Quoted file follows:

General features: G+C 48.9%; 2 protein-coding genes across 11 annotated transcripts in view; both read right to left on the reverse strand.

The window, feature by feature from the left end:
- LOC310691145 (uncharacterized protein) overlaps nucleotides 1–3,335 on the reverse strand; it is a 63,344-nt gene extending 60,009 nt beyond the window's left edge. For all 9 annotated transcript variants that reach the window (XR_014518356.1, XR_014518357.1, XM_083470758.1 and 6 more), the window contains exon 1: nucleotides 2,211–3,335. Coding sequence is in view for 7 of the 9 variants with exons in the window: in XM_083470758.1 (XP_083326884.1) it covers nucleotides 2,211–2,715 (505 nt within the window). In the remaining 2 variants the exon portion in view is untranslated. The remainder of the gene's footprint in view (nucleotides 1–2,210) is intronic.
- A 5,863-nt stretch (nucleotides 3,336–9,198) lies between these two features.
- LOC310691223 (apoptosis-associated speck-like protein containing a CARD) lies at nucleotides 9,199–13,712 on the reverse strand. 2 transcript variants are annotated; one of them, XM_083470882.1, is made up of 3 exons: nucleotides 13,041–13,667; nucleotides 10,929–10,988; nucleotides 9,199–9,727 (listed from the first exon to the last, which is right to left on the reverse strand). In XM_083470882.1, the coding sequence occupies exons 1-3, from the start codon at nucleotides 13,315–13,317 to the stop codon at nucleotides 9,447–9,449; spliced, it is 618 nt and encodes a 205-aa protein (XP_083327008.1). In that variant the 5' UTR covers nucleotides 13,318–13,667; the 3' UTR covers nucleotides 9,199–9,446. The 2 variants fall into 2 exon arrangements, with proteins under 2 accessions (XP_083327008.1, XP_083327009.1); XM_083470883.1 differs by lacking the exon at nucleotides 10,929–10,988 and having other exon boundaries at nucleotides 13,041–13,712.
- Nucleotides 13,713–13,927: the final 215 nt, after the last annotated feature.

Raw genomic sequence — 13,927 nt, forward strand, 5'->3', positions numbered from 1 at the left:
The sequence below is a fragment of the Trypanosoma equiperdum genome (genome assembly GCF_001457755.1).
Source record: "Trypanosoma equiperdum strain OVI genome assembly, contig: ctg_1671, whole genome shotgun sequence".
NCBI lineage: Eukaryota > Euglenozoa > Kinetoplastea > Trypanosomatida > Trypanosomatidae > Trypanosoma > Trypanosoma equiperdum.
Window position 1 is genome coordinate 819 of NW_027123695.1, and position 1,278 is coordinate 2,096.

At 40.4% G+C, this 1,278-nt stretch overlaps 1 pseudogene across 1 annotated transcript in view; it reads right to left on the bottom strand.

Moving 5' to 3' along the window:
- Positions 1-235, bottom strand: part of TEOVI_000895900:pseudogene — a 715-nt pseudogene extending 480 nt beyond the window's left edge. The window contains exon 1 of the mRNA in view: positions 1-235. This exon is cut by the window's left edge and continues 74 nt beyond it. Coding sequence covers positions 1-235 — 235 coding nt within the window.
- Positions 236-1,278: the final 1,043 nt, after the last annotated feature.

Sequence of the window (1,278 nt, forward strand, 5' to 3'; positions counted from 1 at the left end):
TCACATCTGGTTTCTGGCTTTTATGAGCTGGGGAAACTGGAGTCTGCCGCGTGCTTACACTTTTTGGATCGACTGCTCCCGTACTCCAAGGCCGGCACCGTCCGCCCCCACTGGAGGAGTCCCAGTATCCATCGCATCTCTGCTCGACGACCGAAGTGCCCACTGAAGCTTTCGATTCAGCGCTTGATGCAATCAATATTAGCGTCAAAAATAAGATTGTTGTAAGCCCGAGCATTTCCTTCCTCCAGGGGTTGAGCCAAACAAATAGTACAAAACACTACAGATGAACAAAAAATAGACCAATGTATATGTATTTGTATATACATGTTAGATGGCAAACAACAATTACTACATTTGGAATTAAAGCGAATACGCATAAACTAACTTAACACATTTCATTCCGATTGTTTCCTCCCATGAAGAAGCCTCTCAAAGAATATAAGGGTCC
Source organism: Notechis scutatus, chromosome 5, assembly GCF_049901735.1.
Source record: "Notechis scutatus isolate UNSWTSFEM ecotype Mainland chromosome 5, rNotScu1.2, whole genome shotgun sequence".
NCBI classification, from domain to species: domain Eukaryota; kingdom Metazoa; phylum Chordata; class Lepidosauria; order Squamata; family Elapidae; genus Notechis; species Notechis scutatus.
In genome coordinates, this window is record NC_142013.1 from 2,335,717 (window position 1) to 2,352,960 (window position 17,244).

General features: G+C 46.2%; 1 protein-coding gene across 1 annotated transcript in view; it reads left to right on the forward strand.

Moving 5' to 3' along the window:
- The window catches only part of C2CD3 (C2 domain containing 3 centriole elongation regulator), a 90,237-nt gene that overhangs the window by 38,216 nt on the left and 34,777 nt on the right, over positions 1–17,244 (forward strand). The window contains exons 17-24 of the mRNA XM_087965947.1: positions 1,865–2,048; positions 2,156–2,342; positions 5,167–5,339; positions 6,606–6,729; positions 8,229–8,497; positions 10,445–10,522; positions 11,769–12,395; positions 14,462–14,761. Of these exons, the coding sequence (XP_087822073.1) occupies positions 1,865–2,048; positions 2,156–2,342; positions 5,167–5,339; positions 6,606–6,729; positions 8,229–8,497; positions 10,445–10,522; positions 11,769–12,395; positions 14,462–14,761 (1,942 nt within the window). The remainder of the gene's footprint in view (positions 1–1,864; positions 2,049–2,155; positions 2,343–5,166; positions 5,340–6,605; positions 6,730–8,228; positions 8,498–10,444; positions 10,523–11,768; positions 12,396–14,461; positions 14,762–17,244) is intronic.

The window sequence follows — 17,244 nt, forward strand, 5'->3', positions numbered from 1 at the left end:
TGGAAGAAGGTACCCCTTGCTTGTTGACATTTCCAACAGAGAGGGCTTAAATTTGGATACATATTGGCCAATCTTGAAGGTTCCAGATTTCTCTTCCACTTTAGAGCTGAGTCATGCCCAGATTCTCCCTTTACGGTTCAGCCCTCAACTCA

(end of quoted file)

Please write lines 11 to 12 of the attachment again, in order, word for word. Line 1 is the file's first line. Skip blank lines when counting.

Window position 1 is genome coordinate 819 of NW_027123695.1, and position 1,278 is coordinate 2,096.

At 40.4% G+C, this 1,278-nt stretch overlaps 1 pseudogene across 1 annotated transcript in view; it reads right to left on the bottom strand.